In some ways, digital networks are like the great rivers and other physical systems that directed the paths of history. At times, Ramo describes them in ways that aren't fundamentally different from past systems, "Networks are like churches or schools or congresses; they reflect the aims and ethics of the people that build them." He then describes ways that 21st century networks will be transformative in completely new ways:

We will see, over and over again, networks shifting and even destroying the nature of even the most solid-looking objects. New links, exploding unto operation around us everywhere now, alter everything from how doctors operate to how investments perform. The failure to spot, understand, and use this connected power will be a source of our biggest future tragedies.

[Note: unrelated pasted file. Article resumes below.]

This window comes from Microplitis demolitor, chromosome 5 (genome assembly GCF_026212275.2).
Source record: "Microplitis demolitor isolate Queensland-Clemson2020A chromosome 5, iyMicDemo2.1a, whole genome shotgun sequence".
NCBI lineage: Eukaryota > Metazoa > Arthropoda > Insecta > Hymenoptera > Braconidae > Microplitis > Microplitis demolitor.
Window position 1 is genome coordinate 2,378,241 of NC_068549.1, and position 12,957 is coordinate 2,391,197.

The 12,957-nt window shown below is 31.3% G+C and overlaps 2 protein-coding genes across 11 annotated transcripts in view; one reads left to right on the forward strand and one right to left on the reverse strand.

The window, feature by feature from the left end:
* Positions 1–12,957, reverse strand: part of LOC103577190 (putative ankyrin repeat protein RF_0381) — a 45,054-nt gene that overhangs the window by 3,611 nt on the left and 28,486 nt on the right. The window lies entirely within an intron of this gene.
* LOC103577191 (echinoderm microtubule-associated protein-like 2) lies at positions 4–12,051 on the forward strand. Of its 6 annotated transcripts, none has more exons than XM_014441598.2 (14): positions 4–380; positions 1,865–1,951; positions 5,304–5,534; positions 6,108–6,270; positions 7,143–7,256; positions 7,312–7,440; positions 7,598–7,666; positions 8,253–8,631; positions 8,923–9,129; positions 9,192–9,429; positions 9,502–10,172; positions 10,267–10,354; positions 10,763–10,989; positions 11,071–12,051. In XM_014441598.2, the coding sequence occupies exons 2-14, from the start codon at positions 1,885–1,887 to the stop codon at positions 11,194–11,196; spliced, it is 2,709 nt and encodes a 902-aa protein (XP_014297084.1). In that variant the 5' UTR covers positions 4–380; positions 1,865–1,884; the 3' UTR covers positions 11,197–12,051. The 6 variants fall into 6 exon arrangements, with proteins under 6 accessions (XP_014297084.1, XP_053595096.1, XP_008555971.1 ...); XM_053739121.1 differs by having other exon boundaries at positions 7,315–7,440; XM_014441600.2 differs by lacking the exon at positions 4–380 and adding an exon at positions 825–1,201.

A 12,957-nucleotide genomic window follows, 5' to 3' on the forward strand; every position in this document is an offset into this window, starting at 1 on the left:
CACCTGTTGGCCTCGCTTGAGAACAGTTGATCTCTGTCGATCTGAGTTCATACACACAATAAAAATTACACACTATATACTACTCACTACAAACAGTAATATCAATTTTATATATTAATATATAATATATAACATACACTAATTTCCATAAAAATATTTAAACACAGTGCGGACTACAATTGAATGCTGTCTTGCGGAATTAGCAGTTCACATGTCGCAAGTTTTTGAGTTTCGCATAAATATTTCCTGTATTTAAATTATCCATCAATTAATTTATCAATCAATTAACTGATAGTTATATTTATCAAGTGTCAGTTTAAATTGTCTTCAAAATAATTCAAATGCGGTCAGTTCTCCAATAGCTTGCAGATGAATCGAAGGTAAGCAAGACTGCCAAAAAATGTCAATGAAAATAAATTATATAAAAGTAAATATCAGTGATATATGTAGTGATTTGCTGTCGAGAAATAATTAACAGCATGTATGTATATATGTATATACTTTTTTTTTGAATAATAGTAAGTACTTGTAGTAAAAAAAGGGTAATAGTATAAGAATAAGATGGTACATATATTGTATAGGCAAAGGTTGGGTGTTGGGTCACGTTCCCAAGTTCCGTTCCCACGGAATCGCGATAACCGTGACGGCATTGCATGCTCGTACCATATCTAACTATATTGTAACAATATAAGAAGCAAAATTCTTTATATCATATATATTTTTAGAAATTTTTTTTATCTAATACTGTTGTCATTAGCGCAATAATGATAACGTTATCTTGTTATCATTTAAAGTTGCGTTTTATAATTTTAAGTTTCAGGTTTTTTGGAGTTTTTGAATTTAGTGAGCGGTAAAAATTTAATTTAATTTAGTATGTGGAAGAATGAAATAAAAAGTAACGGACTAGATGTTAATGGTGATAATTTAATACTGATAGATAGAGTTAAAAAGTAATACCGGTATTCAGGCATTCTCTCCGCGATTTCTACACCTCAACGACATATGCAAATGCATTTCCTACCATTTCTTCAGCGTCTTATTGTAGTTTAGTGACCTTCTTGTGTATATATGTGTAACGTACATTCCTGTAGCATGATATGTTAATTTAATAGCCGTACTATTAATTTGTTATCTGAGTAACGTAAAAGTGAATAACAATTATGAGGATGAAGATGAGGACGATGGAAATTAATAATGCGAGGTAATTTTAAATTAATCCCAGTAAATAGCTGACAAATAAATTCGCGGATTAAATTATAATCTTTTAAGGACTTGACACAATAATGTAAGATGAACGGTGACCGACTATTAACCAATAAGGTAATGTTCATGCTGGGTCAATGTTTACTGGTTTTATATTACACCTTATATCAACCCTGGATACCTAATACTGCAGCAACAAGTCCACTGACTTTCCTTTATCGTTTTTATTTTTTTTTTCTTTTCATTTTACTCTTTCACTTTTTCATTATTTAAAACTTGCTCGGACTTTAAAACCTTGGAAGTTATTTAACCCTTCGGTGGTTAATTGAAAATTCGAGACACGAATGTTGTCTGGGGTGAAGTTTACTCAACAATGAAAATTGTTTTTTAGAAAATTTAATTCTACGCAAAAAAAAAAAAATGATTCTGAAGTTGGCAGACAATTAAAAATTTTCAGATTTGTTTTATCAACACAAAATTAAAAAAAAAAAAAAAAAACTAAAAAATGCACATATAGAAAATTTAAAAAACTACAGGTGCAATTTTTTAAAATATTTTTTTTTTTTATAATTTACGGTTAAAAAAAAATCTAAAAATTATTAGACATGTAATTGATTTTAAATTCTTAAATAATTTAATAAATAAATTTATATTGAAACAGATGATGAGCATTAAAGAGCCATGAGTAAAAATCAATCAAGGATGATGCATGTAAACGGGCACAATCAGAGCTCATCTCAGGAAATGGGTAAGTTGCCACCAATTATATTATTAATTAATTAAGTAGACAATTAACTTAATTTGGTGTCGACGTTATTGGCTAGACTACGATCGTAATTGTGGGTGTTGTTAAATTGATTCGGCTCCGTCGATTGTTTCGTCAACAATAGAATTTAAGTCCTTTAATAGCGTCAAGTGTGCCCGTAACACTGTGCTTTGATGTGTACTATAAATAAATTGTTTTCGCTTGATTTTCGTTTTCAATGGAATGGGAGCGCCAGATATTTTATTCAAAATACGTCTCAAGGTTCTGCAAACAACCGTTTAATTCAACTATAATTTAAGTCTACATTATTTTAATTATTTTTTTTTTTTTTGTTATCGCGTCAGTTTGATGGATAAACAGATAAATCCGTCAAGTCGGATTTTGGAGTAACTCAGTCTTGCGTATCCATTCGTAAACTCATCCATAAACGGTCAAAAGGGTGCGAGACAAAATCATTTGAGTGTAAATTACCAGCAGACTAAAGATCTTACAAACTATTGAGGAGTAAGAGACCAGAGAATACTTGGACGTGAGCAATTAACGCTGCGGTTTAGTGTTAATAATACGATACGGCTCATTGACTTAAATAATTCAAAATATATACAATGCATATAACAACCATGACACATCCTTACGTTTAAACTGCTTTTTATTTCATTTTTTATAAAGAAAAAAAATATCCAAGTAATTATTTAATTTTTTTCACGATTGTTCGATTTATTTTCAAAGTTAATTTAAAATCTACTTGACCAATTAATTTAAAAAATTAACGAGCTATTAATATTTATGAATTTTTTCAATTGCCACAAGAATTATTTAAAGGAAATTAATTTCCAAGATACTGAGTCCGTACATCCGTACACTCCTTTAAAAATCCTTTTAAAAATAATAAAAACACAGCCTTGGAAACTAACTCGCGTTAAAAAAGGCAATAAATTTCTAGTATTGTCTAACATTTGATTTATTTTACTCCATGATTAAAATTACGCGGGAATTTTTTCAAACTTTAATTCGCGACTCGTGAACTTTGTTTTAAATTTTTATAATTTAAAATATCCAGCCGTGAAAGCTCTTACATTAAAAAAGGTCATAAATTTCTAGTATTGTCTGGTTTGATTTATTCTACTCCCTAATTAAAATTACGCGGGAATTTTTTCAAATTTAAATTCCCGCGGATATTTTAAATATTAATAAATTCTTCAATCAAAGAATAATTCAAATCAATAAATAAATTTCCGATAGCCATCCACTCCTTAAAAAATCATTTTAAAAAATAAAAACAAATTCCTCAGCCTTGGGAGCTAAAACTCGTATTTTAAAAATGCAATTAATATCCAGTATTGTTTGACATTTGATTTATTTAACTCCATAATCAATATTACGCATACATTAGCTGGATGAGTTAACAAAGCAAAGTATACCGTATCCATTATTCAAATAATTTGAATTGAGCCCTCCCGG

I think Ramo makes a unique contribution to understanding history because he has "a new understanding of power" and "a new instinct" for describing the ways that "pulling, taffy-like web of ties between the small (your watch) and the big (connected data systems) stretches constantly." I believe he provides an insightful account of the ways that networks provide connections across the globe, but how they have gates that do adequate or inadequate monitoring of the networks' access, and communications processes. I'm pretty sure that Ramo makes the case that "our future will hinge on a mastery of gatekeeping ... The network craves gates, we'll come to see, just as it craves connection." (the above emphasis is mine)